The most well known resorts lie west of Malaga beginning with Torremolinos, Benalmadena, Fuengirola and Mijas Costa. Further along the coast lies Marbella with its famous marina at Puerto Banus, Estepona, Sotogrande and finally Gibraltar. Settlement in the region dates back to the Bronze Age, and has been colonised and ruled by many cultures such as the Phoenicians, Greeks, Carthaginians, Romans, Vandals, Visigoths and Moors, before the Reconquista. Ancient and cosmopolitan Malaga still retains its historic roots intact. In long-gone times it bore witness to the origins of man and of the Mediterranean culture, and is today the primary force in the Andalusia tourist industry, keeping alive its tradition of a welcoming and creative land.
Cádiz is part of the Andalucian Autonomous region, located in the South of Spain on the Atlantic coast. It is considered to be the oldest Western city due to its strategic location on the coast dividing Europe and Africa. It has been occupied several times over its history and there is some evidence to suggest that Cadiz was a Fenecian settlement around 1000 B.C. and that it formed part of the Fenecian trade route to the Atlantic. Later on came the Greeks, the Cartagens and then the Romans. From the 8th century onwards it was taken over by the Moors. The in the 11th century Alfonso X took control of the province reconverting it to Christianity. In the 13th century Cadiz gained importance as the place where Christopher Columbus set sail from on his discovery voyage to America.
In recent years Cádiz has grown in popularity as a holiday destination especially among families seeking good weather, wonderful long sandy beaches and fewer crowds than the nearby and busier Costa del Sol. As a result the number of hotels, apartments and other services has risen over the past few years, and the standard is generally very good indeed. Cadiz is also very popular with surfers, as it is one of the few places in Spain to offer great weather and high waves. And for visitors who want to explore the province, the white villages dotting the inland mountains are beautiful.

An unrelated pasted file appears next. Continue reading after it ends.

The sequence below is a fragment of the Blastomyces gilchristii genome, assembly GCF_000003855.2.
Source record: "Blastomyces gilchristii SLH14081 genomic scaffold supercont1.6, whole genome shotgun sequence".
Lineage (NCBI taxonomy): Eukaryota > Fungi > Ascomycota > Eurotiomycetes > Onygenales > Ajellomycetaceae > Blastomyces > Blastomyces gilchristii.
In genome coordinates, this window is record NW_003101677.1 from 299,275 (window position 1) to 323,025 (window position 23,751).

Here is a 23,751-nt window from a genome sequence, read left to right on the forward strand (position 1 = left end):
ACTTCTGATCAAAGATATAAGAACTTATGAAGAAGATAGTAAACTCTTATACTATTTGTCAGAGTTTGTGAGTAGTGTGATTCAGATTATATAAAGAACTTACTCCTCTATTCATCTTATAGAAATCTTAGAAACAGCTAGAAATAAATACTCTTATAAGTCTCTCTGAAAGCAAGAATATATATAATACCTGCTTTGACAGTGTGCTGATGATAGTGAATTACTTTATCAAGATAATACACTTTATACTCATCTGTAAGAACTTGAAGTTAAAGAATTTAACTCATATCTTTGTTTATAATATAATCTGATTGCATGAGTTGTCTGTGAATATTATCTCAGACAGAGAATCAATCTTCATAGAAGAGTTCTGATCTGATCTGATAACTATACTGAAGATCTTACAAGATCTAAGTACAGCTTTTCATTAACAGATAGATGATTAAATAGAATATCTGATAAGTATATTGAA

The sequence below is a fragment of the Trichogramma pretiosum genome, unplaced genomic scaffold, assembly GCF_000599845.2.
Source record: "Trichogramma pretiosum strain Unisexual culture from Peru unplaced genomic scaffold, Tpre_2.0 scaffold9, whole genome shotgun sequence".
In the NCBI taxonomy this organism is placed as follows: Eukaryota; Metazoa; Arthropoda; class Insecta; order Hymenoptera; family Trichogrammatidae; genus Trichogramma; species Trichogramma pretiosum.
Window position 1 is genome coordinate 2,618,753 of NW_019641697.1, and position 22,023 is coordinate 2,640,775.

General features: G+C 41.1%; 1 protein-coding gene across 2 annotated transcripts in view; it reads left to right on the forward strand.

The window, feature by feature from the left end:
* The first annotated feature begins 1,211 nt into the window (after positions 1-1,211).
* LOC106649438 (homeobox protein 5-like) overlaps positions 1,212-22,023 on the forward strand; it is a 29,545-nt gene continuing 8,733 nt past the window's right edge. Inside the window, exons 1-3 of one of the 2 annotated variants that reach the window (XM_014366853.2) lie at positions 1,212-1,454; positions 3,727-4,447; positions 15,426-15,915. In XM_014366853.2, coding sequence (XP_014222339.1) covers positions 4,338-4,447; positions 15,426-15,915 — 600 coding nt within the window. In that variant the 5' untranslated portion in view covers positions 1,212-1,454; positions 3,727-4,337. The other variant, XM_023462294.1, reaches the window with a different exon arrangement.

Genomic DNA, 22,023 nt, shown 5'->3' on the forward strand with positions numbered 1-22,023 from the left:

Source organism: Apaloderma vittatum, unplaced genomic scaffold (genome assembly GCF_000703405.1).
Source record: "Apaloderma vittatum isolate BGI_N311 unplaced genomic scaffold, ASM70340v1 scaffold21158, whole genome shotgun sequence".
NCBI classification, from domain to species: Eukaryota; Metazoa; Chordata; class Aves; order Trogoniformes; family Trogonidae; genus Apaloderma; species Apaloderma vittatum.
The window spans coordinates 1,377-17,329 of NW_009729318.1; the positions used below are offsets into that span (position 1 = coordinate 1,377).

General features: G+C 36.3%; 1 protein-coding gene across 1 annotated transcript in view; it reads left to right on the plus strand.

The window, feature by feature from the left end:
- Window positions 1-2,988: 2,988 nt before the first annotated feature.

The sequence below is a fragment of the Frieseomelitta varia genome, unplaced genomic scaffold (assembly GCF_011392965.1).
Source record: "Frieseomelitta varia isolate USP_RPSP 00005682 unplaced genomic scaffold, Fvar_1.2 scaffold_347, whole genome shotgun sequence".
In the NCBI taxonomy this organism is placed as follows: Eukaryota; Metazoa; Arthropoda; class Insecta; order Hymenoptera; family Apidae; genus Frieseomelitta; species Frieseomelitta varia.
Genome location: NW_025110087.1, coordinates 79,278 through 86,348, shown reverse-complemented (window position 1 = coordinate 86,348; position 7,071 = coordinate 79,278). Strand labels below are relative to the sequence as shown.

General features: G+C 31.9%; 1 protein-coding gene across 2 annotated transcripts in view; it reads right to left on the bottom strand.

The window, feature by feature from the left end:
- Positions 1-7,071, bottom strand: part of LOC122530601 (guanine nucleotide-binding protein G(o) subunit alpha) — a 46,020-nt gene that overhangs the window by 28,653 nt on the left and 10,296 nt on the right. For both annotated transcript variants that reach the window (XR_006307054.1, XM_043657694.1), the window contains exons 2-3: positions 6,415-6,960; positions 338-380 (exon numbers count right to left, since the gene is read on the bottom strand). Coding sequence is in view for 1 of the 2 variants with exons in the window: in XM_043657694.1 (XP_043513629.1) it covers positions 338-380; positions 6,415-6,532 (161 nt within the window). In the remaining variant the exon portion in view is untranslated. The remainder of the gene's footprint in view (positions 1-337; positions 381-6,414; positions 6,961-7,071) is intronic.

Mallorca is the largest of the Balearic Islands and one of the most popular holiday destinations in Spain, known for its lively beaches, sunny weather, gothic architecture, harbors, villages and blue Mediterranean coastline. There are also many adventure and water activities, rich delicacy of food and its rich in its cultural heritage. Despite being famous for it’s lively atmosphere, it still retains its charm and historical splendor, spots like the Cathedral, the Almudaina Palace, the Arab Baths, the Bellver Castle or the Contemporary Art Museum are not to be missed.
The south west of the island is where we find the more lively resorts and bustling nightlife, as well as the capital of the island, the cosmopolitan city of Palma with its wonderful selection of shops, restaurants and tapas bars; while the north east of the island is quieter and very scenic, perfect for those looking for a peaceful and relaxing holiday.
Murcia or Costa Calida (Warm Coast) lies in the South East corner of Spain between Andalucia and Valencia, Murcia has a relaxed atmosphere and the locals believe the most important thing is to enjoy life. The province has over 170km of coastline dotted with wonderful beaches in addition to the largest salt-water lagoon in Europe (the Mar Menor), ideal for family bathing as the water here is calm and shallow and 5 degrees warmer than the rest of the Mediterranean.
Murcia enjoys more than 3,000 hours of sunshine a year and the winters are pleasantly mild and dry. On the coast you can enjoy the stunning cliffs, endless white sandy beaches, pretty ports and undiscovered coves with crystal clear water; the beautiful and historic towns of Alhama, Lorca and Murcia are all well worth a visit if time permits as are the numerous attractive villages that dot the Costa Calida countryside as well as the impressive landscape of the Sierra de Espuña mountains.